A review from 1340 Mag:
Not being familiar at all with Audra, I wasn't really sure what to expect from this release. Goth music these days is dominated by the more electronic bands so I just naturally expected to hear something in the vein of The Electric Hellfire Club or Spahn Ranch. Not so! In fact , in my opinion, this release is a throw back to better days for fans of goth music. Audra is musically more guitar and vocal oriented like Depeche Mode, The Pixies, and maybe Morrissey at times. Although drum programming is present here, it's done very well and manages to not bring an electronic sound with it. Vocalist , Brett Helm, is quite impressive. He is able to really dominate the music with his dark/downtrodden vocals. The way he sings reminds me of a mix between Brian Healy (Dead Artist Syndrome) and the late Rozz Williams (Christian Death, Shadow Project) yet never sounds enough like either of them to make you think he was imitating them. Don't get me wrong though, guitarist Bart Helm is no slacker. The guitar work here is fairly basic but it is perfect for the lyrics. The songs are simple for the most part but very strong. After listening to Theatre quite a few more times I have found myself liking it more and more every listen. Actually, I am really digging it. It's quietly creative and fans that appreciate music that has to be absorbed will fall in love with this as will fans of more mainstream oriented goth rock bands like the ones I mentioned before. Like always though, try something new! This is a good one to try.
AUDRA were praised as the next big thing from the US Goth scene after London After Midnight. This is a remarkable album evoking such influences as David Bowie, Iggy Pop, Roxy Music and the Velvet Underground. Going to the Theatre (the second full-length release from Arizona-based brothers Bret and Bart Helm) presents ten snapshots of characters confronting the images and experiences that fuel their passage from child to adult, from innocent to debased. Between the sultry cabaret grind of "Midnight Moon Swing" and the sullen, lonely guitar of "Don't End This Time," Audra leads their audience on a stirring and shimmering journey through a landscape of innocence and its loss. Excitement clashes with sorrow, joy with fear, creating a dark, seductive and mesmerizing experience. Between Bret's deep, sexy, hypnotizing vocals and Bart's melodic and groove bending guitars, this album takes you through a musical spiral of mood altering gothic architecture. Going To The Theatre contains a perfect mixture of rough rocking tracks and emotional ballads. Favourites include the wonderful "All Ghosts Spend Their Time Alone," which has lovely lyrics. "Midnight Moon Swing" or "A Walk in the Woods" are purest Gothic Rock songs. "Donęt End This Time" seems to bet the perfect mixture of Peter Murphy-like vocals and late 80's 4AD Guitar sound, "Cabaret Fortune Teller" is a driving , powerful track with slanting Synthie effects. Every single song makes this a very many faceted album. Furthermore, the artwork of Going to the Theatre is simply wonderful. Heartfelt music is a rarity...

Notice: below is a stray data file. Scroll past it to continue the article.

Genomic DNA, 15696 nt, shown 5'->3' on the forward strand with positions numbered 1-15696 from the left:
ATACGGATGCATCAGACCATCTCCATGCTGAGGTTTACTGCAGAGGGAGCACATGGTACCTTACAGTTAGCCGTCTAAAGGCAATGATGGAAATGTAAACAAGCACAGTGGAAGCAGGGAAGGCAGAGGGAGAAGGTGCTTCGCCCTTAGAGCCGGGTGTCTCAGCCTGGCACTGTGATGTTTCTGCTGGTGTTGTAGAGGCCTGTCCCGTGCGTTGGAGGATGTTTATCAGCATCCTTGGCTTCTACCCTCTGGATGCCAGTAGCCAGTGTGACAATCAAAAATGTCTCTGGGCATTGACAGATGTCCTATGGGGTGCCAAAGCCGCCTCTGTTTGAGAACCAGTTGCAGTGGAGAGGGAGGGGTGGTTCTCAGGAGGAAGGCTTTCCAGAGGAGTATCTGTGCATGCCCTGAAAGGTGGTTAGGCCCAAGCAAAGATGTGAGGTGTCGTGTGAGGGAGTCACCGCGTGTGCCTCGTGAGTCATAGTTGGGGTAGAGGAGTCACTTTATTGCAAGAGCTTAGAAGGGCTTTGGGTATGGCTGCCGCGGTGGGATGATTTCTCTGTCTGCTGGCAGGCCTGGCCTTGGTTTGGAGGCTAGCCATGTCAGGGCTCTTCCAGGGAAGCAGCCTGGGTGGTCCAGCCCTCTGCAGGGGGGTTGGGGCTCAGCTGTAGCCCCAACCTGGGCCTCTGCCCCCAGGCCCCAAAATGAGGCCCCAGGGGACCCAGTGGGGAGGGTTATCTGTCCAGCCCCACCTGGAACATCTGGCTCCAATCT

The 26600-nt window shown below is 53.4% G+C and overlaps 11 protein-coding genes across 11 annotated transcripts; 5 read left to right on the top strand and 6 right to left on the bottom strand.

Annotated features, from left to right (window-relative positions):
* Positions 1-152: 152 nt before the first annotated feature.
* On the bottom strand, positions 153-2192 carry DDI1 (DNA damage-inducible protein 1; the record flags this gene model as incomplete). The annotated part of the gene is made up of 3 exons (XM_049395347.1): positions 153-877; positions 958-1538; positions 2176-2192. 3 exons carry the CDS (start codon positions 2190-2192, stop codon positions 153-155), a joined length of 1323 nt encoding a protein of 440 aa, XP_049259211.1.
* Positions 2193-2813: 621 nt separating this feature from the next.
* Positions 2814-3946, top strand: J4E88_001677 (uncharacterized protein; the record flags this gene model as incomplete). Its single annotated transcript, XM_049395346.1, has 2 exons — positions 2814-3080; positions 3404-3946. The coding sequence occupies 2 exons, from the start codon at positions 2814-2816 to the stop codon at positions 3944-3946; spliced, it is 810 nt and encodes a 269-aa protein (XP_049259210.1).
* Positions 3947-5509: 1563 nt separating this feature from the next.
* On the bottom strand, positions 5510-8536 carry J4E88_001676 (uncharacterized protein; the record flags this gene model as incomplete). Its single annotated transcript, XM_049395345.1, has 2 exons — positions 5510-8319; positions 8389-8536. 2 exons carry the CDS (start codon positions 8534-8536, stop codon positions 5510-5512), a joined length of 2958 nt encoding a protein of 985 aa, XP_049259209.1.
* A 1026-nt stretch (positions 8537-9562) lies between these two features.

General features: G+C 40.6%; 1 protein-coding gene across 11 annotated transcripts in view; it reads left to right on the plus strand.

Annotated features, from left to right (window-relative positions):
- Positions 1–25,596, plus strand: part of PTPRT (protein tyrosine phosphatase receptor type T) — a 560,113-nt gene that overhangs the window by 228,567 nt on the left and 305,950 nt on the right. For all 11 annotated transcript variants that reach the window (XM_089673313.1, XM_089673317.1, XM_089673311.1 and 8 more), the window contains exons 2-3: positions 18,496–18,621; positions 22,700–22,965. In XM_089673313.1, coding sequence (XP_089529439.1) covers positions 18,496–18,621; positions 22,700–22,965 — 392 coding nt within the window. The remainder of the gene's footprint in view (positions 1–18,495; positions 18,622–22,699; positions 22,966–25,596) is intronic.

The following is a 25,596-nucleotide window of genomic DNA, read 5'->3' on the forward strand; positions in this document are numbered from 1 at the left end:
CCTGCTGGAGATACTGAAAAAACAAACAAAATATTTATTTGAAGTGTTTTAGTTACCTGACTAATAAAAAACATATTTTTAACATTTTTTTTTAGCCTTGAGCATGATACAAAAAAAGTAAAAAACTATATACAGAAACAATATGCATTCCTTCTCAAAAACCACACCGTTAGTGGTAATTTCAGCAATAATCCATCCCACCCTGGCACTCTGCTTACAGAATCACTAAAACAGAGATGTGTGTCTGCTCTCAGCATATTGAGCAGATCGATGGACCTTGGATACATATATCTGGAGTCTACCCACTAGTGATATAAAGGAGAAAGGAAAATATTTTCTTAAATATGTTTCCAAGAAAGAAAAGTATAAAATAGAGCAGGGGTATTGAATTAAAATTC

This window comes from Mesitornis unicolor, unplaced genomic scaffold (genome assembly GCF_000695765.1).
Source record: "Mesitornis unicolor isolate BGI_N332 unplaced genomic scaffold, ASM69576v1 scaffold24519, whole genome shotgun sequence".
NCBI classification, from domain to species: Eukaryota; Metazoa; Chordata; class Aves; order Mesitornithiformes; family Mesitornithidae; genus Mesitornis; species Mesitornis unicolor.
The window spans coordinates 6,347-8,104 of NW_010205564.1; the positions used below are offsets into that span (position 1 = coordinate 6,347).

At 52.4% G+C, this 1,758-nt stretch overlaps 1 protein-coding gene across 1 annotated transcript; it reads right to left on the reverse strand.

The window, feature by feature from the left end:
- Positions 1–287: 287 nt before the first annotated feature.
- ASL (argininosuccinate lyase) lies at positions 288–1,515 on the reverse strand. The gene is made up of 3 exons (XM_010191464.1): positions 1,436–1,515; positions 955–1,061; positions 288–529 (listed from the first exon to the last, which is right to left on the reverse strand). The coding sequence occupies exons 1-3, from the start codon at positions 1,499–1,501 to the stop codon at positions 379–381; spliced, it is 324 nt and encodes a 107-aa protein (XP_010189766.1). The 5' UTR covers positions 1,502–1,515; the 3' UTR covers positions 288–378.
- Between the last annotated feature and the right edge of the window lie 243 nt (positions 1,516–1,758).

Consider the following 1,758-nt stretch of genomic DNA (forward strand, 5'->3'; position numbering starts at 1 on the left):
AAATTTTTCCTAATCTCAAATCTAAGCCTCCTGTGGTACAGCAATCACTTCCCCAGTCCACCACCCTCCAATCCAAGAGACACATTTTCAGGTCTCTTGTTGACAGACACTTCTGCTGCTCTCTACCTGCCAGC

A review from Albion Batcave:
This is Audra's second full length CD. Going to the Theatre is a real musical masterpiece. After you have completely listened to this CD you will come to realize that you heard ten short stories created to music. The musical talents of brother's Bret and Bart Helm along with Robert Stacey can be heard through out. From dance-able, upbeat track's like "Midnight Mood Swing" and "Cabaret Fortune Teller" to the atmospheric "All Ghosts Spend Their Time Alone" and concept songs like the title track "Going to the Theatre" and "Fearless" Peaches". Audra's sound is and can appeal to both the underground and mainstream audiences. They have done that already when Audra's music was featured on MTV's "Real World" and "10th Anniversary" shows. "Going to the Theatre" holds the same values and styles that can easily make Audra a house hold name. - Kim